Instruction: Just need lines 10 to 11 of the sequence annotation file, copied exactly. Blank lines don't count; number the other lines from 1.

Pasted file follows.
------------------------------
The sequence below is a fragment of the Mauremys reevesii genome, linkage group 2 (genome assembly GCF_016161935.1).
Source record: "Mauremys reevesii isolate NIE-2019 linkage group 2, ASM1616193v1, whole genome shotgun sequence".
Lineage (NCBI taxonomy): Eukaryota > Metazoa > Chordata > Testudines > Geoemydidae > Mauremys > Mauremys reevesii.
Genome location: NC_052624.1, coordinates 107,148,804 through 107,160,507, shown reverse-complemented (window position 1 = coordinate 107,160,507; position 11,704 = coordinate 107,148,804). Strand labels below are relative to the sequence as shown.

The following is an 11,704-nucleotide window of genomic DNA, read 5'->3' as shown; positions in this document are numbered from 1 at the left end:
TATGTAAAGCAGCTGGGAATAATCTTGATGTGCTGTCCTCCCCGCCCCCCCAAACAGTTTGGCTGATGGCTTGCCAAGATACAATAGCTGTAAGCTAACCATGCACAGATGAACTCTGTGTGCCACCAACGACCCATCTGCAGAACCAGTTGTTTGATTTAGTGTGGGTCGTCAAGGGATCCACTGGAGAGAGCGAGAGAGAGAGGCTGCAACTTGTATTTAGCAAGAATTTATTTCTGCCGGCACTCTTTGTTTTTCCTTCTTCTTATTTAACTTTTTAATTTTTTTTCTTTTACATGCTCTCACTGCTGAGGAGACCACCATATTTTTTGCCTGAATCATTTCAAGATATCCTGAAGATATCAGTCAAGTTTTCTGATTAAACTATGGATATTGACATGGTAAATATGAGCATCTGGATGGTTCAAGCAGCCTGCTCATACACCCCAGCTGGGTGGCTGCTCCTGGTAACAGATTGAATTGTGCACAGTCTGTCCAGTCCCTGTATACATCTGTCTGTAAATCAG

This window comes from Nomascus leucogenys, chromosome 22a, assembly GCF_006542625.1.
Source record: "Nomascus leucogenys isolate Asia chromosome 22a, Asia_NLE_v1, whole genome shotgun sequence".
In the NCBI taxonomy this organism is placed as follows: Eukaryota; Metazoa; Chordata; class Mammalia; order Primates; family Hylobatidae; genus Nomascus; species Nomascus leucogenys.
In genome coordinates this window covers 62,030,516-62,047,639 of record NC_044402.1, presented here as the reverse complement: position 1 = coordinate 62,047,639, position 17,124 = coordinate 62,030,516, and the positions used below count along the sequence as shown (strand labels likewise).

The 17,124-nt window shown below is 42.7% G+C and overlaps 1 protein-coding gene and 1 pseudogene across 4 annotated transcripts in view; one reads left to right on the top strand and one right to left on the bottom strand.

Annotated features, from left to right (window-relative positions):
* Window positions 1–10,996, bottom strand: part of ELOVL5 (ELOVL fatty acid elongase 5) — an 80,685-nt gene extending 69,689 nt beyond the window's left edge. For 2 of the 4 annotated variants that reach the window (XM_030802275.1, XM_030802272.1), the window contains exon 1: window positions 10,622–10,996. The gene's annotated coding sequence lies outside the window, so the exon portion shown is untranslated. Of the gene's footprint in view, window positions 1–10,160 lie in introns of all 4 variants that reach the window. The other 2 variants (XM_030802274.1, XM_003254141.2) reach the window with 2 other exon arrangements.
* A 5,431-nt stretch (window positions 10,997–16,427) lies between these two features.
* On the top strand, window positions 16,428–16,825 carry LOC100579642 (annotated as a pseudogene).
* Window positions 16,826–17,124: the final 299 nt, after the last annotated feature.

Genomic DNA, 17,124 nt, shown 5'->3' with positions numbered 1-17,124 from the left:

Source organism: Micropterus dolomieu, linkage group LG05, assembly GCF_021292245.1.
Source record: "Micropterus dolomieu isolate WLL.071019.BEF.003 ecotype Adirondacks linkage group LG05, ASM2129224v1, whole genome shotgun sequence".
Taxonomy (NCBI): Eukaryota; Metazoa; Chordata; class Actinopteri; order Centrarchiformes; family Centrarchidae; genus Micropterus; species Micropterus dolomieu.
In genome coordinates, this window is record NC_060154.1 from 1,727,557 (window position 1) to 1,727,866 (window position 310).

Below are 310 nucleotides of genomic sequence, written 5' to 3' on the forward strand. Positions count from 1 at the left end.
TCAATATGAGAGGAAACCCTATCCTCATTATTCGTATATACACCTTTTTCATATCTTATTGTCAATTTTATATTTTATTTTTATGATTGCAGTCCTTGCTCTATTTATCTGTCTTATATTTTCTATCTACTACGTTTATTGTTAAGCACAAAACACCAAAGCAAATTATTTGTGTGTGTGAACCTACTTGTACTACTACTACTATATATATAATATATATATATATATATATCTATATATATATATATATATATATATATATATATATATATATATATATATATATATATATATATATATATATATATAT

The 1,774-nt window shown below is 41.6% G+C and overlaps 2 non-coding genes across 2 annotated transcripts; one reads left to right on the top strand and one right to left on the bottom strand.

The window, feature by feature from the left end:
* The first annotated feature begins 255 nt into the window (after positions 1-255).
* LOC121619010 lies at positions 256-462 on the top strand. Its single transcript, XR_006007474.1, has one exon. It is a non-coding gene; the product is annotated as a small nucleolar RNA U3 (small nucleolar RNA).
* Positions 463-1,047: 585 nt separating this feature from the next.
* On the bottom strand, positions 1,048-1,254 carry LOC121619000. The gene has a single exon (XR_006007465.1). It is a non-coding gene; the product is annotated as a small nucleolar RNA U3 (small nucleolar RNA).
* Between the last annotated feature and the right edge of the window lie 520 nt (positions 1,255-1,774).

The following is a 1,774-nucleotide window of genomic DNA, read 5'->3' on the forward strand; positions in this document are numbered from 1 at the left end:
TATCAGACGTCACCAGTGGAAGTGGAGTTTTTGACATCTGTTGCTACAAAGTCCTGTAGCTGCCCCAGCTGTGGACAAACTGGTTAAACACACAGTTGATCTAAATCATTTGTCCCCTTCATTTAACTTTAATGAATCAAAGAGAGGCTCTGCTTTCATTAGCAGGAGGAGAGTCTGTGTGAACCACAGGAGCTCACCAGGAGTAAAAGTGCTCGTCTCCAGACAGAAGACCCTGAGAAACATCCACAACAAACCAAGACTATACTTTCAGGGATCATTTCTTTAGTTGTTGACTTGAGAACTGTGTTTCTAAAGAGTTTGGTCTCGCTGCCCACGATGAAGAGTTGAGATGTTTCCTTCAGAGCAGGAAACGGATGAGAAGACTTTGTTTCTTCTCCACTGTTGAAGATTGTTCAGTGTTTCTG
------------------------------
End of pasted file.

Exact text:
In genome coordinates this window covers 62,030,516-62,047,639 of record NC_044402.1, presented here as the reverse complement: position 1 = coordinate 62,047,639, position 17,124 = coordinate 62,030,516, and the positions used below count along the sequence as shown (strand labels likewise).

The 17,124-nt window shown below is 42.7% G+C and overlaps 1 protein-coding gene and 1 pseudogene across 4 annotated transcripts in view; one reads left to right on the top strand and one right to left on the bottom strand.